The bike had hit a tree and its front, headlight and meter console, was broken. Vishal's forearm looked twisted - sure signs of a fracture - and there was blooding too. To Vishal's credit, he didnt show the pain outside, but he knew quite well that it was a fracture. He couldnt continue driving and we had to look for ways to take him to the next town, Gundulpet. There was an ambassador car coming along and they agreed to take Vishal with them. Rajeev got into the car along with Vishal and Ashi followed them in the CBZ. Only later, they realized that the car had a few drunkard revellers ... but it didnt matter as they took Vishal to Gundulpet without any trouble.
This left two of us - me and Ajay - with the job of transporting the remaining two bikes: Ajay's Fiero and Vishal's broken Callibre. I picked up the Callibre and managed to start it without much trouble. The only problem was that the handle was bent. So, we drove along slowly. A little later, it was dark and Ajay showed me some light by riding the Fiero next to me. Finally, by about 7, we were @ Gundulpet.
Vishal had already gone to a small hospital @ Gundulpet and the doctor there seemed to suggest 'twisting back' his fractured forearm into a 'proper shape' and Vishal wanted to flee ... and try his luck in Mysuru. We looked around for a taxi and a driver in Gundulpet and found one after searching almost every little street in Gundulpet. But, there was too much of a delay and finally the driver and the sumo came. The problem was that the driver looked like a school-going kid - not more than 15 yrs old. Also, sensing the situation's urgency, they started quoting exorbitant rates. No way we could have allowed him to take the wheels.
Vishal was already feeling the pain and finally, Ajay took Vishal in his bike and headed to Mysuru. The rest of us were expected to ship the Callibre into a bus heading to Bengaluru and then make it to Mysuru. We had called up one of the transport service, running overnight bus going to Bengaluru from Kozhikode and arranged to transport the bike. The bus would reach Gundulpet only after midnight and we took a room to spend the night. The night was going to be long and we had to survive it.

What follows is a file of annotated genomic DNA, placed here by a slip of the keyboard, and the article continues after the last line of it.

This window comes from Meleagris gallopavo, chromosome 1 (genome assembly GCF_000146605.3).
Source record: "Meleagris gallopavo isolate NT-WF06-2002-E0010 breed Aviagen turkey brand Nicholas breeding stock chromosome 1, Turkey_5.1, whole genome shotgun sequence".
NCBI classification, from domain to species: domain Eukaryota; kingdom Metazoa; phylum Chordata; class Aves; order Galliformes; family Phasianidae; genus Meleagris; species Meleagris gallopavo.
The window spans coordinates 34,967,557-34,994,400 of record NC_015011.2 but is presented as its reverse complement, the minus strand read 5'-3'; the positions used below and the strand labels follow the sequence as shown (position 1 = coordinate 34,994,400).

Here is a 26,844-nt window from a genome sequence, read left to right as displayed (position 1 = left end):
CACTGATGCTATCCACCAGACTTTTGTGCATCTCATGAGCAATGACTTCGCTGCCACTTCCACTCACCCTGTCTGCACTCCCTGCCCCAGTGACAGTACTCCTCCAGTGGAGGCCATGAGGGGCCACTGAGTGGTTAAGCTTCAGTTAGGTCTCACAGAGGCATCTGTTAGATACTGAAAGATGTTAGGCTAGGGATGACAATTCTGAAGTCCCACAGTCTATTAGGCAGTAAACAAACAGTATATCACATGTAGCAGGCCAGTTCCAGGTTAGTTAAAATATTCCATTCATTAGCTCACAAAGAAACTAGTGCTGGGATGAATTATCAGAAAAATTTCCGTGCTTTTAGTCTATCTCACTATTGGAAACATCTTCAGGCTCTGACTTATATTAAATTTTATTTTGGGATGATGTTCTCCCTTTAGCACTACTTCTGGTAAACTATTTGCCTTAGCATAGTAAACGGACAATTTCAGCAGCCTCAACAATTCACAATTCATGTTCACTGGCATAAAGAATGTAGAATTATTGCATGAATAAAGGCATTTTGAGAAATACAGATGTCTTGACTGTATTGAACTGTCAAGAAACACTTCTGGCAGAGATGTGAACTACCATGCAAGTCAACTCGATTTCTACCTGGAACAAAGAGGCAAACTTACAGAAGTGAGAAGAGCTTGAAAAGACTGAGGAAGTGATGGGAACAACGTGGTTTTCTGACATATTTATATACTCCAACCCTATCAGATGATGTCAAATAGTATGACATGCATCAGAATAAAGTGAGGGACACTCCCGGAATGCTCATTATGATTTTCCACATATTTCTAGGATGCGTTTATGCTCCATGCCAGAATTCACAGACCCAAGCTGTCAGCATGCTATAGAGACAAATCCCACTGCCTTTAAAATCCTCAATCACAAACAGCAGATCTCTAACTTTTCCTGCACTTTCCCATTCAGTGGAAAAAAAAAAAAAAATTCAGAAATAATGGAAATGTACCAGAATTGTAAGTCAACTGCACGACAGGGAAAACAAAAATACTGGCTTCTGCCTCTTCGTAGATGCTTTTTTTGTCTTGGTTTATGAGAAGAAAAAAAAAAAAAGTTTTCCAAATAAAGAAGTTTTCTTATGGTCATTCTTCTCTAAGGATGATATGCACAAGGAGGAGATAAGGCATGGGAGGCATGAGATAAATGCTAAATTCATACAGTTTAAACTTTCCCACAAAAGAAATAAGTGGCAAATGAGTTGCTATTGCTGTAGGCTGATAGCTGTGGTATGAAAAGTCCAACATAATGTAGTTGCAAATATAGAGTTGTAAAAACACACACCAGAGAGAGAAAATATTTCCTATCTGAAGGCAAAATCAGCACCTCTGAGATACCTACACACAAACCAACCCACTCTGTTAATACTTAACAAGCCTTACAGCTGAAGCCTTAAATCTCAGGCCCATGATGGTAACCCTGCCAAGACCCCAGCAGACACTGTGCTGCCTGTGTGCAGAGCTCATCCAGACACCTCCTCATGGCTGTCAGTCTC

At abt 1'O clock in the night, we headed back to the bus stop and started waiting @ the hotel where the bus should stop. It did come in by abt 1.30 and we packed the Callibre into the bus's luggage chamber. Damn ... it was indeed a heavy thing to lift! They would dumb the bike @ their office in Tippasandra. Luckily, Vishal / Ashi / Rajeev / Ajay's house was near Tippasandra and it was most convenient for us.
Early in the morning, at abt 5'O clock, all three of us - Ashi, Rajeev and myself; a total of more than 250kgs - hopped on to the CBZ and headed towards Mysuru. It was still dark and we wanted that cover to avoid getting caught for overloading. It was mostly a smooth ride, except for the scare caused by a bullock cart coming on the wrong side of the road. Finally, we reached near Mysuru in abt an hour. Vishal was in an hospital along the Mysuru - Ooty road at the outskirts of Mysuru. He was given some first aid and was promptly sent to Bengaluru in a taxi. Ajay accompanied him and left his Fiero in the hospital premises. Rajeev collected the Fiero and the three of us headed to Bengaluru.
We had a light breakfast @ a small tea shop just after Mysuru and soon hit the Mysuru - Bengaluru road. The traffic was a lot less now. Anyway, sunlight was a big factor which could make a lot of difference. It was a comfortable ride all the way till Bengaluru and we were at our offices before noon.
This was my first long bike trip and a precursor for many more to come. Undoubtedly, this was also my most eventful bike trip as well. The memories of this trip took a lot of time to fade, so did Vishal's wounds. Infact, he didnt tell his parents about the accident for a long time. The trip log stayed here with just a few pictures, since I could not have completed it until the secrets were made public :) The truth eventually came out in two versions, the first one was told by Vishal himself and was laced with 'creativity' and imagination'. The 2nd one was indeed the truth and Vishal was forced to spill it after he went to a bone-speicalist with his father :)
As a side note, Vishal's Callibre was involved in another accident and he soon sold it off. He later got himself a dilapidated bullet, which was termed 'an engineering disaster' by Pappan, another friend of ours :) Ofcourse, Vishal fervently rejects both adjectives / epithets for his bike and claims that it 'performs superbly'. Ultimately, its not the machine, but the heart of the rider that matters, isnt it? From what I know, he had been regularly going on road trips whenever his bullet's health allowed him to and the pillion seat was occupied. Let me dedicate this trip log to his resilience and spirit, wishing him many more of those safe and wonderful journeys!